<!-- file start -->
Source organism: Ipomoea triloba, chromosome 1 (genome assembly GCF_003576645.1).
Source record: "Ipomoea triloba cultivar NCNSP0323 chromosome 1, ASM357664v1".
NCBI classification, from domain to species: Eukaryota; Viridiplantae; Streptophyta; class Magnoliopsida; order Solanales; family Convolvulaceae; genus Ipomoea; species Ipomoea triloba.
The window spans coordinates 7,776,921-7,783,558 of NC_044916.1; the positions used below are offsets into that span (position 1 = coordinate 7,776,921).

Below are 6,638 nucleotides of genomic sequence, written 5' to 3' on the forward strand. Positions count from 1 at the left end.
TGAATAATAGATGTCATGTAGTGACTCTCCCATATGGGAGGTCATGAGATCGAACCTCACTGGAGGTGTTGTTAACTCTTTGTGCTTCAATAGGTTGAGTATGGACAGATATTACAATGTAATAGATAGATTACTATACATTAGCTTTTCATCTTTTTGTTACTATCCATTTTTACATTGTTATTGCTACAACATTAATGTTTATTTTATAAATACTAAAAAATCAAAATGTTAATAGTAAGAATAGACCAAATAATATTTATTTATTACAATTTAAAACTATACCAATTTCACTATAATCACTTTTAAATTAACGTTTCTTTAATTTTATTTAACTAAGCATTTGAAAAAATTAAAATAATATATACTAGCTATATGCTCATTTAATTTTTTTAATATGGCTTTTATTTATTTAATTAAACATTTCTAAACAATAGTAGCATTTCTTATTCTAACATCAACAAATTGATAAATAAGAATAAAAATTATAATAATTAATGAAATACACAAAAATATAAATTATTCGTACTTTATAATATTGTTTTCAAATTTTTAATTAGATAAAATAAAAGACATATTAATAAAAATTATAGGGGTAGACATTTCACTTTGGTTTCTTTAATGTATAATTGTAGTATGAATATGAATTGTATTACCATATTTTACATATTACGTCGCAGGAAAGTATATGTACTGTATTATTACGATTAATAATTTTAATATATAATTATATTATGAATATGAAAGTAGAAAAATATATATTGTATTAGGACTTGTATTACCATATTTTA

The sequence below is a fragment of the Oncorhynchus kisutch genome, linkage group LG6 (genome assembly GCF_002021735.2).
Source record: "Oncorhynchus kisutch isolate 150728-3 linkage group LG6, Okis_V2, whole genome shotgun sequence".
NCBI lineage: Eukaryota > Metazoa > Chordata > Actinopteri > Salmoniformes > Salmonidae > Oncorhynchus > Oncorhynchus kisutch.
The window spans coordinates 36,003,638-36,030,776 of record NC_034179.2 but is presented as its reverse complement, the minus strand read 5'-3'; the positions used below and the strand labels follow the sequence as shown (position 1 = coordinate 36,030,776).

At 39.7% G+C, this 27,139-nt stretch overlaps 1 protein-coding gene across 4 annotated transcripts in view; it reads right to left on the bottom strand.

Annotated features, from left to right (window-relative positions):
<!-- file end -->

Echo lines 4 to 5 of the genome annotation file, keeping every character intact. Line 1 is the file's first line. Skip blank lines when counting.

The window spans coordinates 7,776,921-7,783,558 of NC_044916.1; the positions used below are offsets into that span (position 1 = coordinate 7,776,921).

Below are 6,638 nucleotides of genomic sequence, written 5' to 3' on the forward strand. Positions count from 1 at the left end.